But Dr. Tse’s work is, at the moment, only an untested theory. So, prudence and charity suggests that taking the determinist’s position as a given might be the safer bet. If the human mind is indeed determined in a ballistic sense, just as the rest of physical matter in the universe, and the barrier to making all human activity predictable is not one of principle, but of mere technological prowess, would this mean our impulse to moral judgment is illusory, or that maintaining moral position is indulging in a fiction? When I consider what it means to be a human being, I think not. While we are animals that have evolved just like all others have, we are yet primates of a very peculiar variety. We are creatures driven by a psychology that was chiseled out of environmental pressures that determined a set of genetic traits that were necessary for the reproductive success of primates in that early environment. That process has, as Frans de Waal2 has outlined, equipped us with a highly sophisticated cognitive and emotional apparatus (whether as primary or secondary traits is somewhat irrelevant at the moment), that enabled such things as gratification deferment, long-term planning, cost/benefit calculation, and comparative judgment. These traits have enabled highly sophisticated social interactions and complex social structures in which genetic relatedness, reciprocal altruism, sympathetic resentment, emotional contagion, empathy, and a robust theory of mind, have all culminated in a “moral sense” that is both self- and other-directed. This collection of “moral sentiments” is necessarily normative, because each of us, as a specimen of the human primate species, requires a means by which we can determine our “fit” in the social order so as to budget our resource acquisition and mating opportunities. The ways in which this evaluative process expresses itself and the individual, and subsequently the group, is going to vary broadly with climatic conditions and population (and is a topic for another time), but in general, when attitudes arising from these evaluations are systematized into moral “codes”, or political philosophies, this we want to call “morality”. What this means, is that morality is not illusory, but it is also not what we typically think it is. It is a psycho-biological phenomenon that consists in a process of continuous negotiation, competition, and collaboration, that regulate the behavior of the species over time, and in response to environmental pressures. There is a further consequence: as a member of this species, I have no choice but to participate in this process. My brain is constructed to perform these evaluative judgments, and to seek commerce with (and protection within) my in- groups. The common question, “why should I be moral?”, is thus answerable by saying that you already are, necessarily. The only thing that remains is, what are you going to do about it?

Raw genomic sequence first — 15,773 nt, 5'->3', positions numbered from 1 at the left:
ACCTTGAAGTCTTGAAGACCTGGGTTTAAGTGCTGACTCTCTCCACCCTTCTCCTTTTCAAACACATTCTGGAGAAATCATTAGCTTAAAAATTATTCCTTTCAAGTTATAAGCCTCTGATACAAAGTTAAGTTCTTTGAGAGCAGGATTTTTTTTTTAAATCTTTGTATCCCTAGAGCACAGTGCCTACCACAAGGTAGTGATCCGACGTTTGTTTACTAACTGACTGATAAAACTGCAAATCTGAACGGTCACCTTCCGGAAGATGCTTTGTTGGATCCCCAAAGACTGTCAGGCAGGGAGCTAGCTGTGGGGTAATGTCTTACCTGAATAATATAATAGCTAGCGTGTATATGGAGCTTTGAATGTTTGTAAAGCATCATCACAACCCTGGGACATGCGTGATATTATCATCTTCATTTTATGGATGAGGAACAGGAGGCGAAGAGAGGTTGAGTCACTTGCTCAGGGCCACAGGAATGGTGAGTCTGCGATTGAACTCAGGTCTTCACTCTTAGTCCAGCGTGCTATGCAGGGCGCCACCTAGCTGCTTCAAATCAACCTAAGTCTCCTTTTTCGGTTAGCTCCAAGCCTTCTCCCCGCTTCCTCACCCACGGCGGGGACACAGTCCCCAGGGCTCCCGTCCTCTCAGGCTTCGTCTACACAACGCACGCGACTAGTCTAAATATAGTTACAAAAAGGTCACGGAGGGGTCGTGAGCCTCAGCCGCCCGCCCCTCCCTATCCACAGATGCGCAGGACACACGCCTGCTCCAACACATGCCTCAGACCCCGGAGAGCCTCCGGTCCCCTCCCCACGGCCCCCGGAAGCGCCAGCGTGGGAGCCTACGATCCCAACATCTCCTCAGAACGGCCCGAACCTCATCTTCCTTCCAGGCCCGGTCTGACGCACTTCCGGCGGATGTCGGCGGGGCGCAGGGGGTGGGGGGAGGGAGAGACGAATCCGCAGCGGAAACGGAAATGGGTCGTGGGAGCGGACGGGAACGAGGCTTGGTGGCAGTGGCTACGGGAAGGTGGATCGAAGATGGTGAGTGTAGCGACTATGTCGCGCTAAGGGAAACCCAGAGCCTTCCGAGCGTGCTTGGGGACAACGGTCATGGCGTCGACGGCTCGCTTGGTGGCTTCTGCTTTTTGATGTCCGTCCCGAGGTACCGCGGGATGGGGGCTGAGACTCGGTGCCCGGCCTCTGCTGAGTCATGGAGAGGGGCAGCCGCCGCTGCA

It might be objected at this point, that these evaluations are purely mythical because no such qualities as “good” and “bad” can be identified in the actions of an individual in the way that angular momentum or velocity can be. Or, it may be contested that because such things as moral “value” are negotiated, they are a mere “social construct”, and therefore ought not be taken seriously. Both objections, it seems to me, come down to an unreasonably reductive insistence on a narrow conception of “existence” as nothing more than physical matter and energy. Even the most materialist of Marxist economists would be willing to acknowledge the “real” store of value present in a ten pound note. As noted above, such things as the capacity for long-term planning, gratification deferment, and cost-benefit calculation (as well as language, and a sense of reciprocity and expectation), enable the creation of real symbols of evaluative judgment – simple commodities upon which we psychologically project a certain qualitative or quantitative meaning. While it is true that different groups of people have used different commodities and have imbued those tokens with different degrees of importance and different kinds of meaning, they have all nonetheless engaged in the creation and representation of real value. If we are willing to accept this as an example of value in real form, why would we not accept the same for morality? Why would we take the collective store of moral value to be less “real”, than the collective store of economic value? Seems to me, without a principle for making such a choice, I’d only be engaging in an act of caprice, and denying my own nature in the process.

The arguments above cannot help us explain what kinds of things we need to evaluate, what means of evaluation we ought to engage in, how much importance the evaluations deserve, or even which evaluations are appropriate in any given situation. Rather, all I have tried to show, is that accepting a deterministic view of reality hardly excuses us from the fact of morality, as a human phenomenon. Far from excusing us from moral choice because mere illusion, a deterministic understanding, when coupled with the science of evolution and psychology, makes morality an inescapable inevitability for us (or, at least, a biological fact of life – even if accidental). What’s more, in trying to characterize morality as an “illusion” because of causal necessity or biological determination, we’re doing nothing less than trying to deny the responsibility with which nature itself has tasked us. For those of us who choose to take up this burden, the challenge is precisely this: to explain what it really is, and to show how we can best make use of it.


  1. Peter Tse, The Neural Basis of Free Will, MIT Press, Massachusetts, 2013 
  2. Frans de Waal, Primates and Philosophers, Princeton University Press, Princeton, NJ, 2006